Both the men’s and the women’s basketball teams spent their Thursday evenings taking on the Oregon Ducks. For the women, even a trip to a brand-new arena in Eugene (crazy floor and all) wasn’t enough to derail another overwhelming performance by Tara VanDerveer’s unit; the men could not leverage their home court advantage into a win against their opponents from the north. That’s right: Stanford hoops went 1-1 for the fourth consecutive game day. Here are your Friday morning Farm basketball recaps.
Women defeat Oregon, 91-56
By a score remarkably similar to that by which the Card took down USC last Saturday afternoon in Maples, Stanford took care of business and finished the Ducks off in the first 12 minutes of the game (the Card led 21-5 with 10:04 left in the first half). Oregon entered the game with a solid 12-6 overall record and 3-4 mark in the PAC-10, but never stood much of a chance against the potent offensive attack of Stanford. 5 Cardinal women recorded double-digit scoring performances (the Ogwumike sisters, Kayla Pedersen, Jeanette Pohlen, and Sarah Boothe) while Pedersen (11 points, 14 rebounds, 2 blocks) and Chiney Ogwumike (18 points, 12 rebounds, 3 blocks) led the way for Stanford. The team shot 44% from the field and more than doubled Oregon’s rebounding by grabbing 62 boards to Oregon’s 30.
That is not an error. Stanford pulled down 62 rebounds, and Oregon pulled down 30.
And Oregon’s troubles weren’t so much a study in futility as they were a testament to how exceptionally well Stanford is playing. In the biggest loss of the season for the Ducks, Oregon shot 25% from the field and 9% (9% !) from three, but even a spectacular shooting performance would not have made up for the Ducks’ inability to rebound on Thursday night.
Oregon guard Nia Jackson and center Amanda Johnson both deserve credit for being the bright spots in an otherwise disappointing game for the home team. Jackson posted a game-high 21 points, and Johnson scored 15 points to compliment her team-high 8 boards.
Stanford was bigger, faster, and more talented than the Ducks. That’s about all there is to it.
The Card are now 17-2 overall, 8-0 in conference competition, and 7-2 on the road. They will face the Oregon State Beavers on Saturday at 12 noon in Corvallis.
Men fall to Oregon, 67-59
Quick: when was the last time that Oregon beat Stanford in Maples Pavilion?
Unless you’re over 35 or are a Stanford basketball trivia buff, you probably wouldn’t have guessed the correct answer: the winter of 1986.
It’s been that kind of year for the Stanford men. After a monumental win two weeks ago against the PAC-10-leading Washington Huskies, the Card have lost four consecutive games, and only one of the four–the Washington State loss–was close. Stanford is in freefall mode, and it all comes back to a problem that Cardinal fans have fretted about, and had to endure watching, all year: a complete lack of offensive firepower.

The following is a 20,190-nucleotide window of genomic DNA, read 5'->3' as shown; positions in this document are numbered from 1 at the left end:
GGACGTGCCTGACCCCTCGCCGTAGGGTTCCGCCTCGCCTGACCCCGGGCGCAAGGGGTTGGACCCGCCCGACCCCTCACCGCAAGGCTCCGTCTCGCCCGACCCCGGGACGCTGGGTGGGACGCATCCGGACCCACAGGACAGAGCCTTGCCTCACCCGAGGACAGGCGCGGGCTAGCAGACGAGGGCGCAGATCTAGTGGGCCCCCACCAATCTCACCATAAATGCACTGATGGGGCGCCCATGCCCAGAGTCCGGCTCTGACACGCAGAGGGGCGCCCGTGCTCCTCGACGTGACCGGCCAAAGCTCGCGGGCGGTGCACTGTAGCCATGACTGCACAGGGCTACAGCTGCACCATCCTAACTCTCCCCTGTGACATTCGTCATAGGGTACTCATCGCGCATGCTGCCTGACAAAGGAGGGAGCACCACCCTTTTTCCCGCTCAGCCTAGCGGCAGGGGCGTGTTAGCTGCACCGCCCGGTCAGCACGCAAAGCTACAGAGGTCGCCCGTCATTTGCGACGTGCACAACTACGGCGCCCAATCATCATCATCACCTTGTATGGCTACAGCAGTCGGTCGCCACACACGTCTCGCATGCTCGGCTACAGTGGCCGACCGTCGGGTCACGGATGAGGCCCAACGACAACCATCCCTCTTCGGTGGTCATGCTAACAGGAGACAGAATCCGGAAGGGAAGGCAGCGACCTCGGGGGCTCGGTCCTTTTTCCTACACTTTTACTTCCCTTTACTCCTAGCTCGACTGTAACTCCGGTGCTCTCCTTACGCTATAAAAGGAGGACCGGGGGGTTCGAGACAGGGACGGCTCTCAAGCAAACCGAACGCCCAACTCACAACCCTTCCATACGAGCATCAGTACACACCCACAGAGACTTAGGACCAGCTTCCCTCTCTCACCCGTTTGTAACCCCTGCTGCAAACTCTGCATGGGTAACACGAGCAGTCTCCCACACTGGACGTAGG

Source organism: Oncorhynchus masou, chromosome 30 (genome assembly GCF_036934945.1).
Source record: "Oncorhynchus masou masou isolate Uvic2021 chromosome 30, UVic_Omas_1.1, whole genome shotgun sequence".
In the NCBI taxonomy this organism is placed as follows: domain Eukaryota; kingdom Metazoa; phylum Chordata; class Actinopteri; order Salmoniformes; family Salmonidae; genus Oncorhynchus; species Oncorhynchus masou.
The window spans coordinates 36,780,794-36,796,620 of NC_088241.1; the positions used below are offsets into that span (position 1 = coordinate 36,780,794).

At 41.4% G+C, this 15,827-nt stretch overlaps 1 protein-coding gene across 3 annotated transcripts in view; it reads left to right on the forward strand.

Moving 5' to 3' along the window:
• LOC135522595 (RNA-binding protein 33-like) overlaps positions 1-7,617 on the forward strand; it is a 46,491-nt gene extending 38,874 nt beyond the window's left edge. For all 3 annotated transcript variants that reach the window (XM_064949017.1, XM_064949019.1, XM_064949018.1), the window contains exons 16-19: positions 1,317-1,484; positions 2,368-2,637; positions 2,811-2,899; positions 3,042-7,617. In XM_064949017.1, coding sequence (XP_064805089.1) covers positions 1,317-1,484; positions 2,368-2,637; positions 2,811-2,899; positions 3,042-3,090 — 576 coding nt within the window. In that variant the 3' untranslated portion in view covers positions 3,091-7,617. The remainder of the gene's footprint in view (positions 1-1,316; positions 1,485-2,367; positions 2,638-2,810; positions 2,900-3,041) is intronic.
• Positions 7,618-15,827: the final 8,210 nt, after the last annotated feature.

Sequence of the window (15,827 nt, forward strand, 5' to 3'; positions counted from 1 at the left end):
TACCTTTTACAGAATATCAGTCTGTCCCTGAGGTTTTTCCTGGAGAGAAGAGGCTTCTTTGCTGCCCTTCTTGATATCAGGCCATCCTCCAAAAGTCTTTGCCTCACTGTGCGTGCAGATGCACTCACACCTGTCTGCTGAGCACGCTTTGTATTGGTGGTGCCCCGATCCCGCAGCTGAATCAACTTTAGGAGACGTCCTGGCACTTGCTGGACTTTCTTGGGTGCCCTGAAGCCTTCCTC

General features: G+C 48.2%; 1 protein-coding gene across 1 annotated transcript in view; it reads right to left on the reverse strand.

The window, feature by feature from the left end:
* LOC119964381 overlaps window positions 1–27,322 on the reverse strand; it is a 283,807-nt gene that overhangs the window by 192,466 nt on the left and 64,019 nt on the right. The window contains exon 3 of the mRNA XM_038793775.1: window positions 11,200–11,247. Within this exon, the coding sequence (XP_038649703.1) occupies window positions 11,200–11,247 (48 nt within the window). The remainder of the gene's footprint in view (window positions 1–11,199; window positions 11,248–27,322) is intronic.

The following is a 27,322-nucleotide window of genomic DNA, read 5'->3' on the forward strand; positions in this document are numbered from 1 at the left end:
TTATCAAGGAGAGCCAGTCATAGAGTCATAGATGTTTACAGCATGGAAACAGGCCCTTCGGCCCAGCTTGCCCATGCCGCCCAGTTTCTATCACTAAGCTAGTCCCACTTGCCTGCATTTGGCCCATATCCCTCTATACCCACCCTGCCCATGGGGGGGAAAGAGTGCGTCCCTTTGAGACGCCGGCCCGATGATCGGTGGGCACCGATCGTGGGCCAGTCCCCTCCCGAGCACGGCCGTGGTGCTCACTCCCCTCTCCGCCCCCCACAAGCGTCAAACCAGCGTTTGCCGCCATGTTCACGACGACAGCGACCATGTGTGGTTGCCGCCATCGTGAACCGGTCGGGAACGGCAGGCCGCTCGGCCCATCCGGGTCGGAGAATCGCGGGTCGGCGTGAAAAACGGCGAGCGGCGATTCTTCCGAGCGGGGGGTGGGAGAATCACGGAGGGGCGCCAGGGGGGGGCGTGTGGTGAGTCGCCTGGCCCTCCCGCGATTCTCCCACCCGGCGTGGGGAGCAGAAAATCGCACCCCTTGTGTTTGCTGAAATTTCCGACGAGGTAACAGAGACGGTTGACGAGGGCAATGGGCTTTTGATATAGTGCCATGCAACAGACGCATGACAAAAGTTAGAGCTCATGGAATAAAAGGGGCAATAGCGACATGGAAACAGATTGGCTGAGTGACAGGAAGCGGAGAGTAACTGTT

Stanford played good defense–Oregon’s 67 points was slightly over 2 fewer than their average point production. But defense only wins championships if the offense beside it can hold up its end of the bargain. In failing to score 60 points for the 7th consecutive game (they last broke 60 against Cal, on January 2) Stanford’s offense defaulted on its side of the deal. To put Stanford’s scoring woes into perspective, the #1 team in the country, Ohio State, has scored fewer than 60 points only once this season, and it came in an easy and fairly irrelevant win at Florida State in November; #2 Pittsburgh has also scored fewer than 60 only once, and it came this week against Notre Dame; #3 Duke, the alma mater and coaching training ground of Stanford head coach Johnny Dawkins, has never scored fewer than 60 points this season and has only scored fewer than 70 once (in a loss to Florida State).
The point is not that Stanford should compare itself to the best three teams in the country. The point is simple: to be good, Stanford has to score the basketball.
Stanford did get good scoring performances from freshmen Dwight Powell (14 points, 6 rebounds, 5 steals, 3 blocks) and Anthony Brown (12 points, 3 rebounds), but Jeremy Green scored only 13 points and Josh Owens only took 3 shots. The Card remain cold from three (32%) and still can’t make free throws consistently (62%).
As we discussed in Tuesday’s preview of the game, Joevan Catron took the lead for the Ducks and led all scorers with 15 points. Senior guard Jay-R Strowbridge (perhaps he’s not quite as cool as Jay-Z?) came off the bench to add 13 points for the Ducks.
Unfortunately, the aforementioned preview that appeared here on Tuesday laid out almost exactly what actually occurred in the game: Catron pushed Stanford defenders around, and the Cardinal relied upon a perimeter shooting attack rather than pounding the ball into the paint. That’s a bit strange: if we can figure this stuff out, opposing coaches won’t have any problem doing it, either.
Stanford is now 10-9 and 3-5 in the PAC-10, and falls to 8-2 at home. They will host Oregon State in Maples Pavilion on Saturday night at 7:00 PM.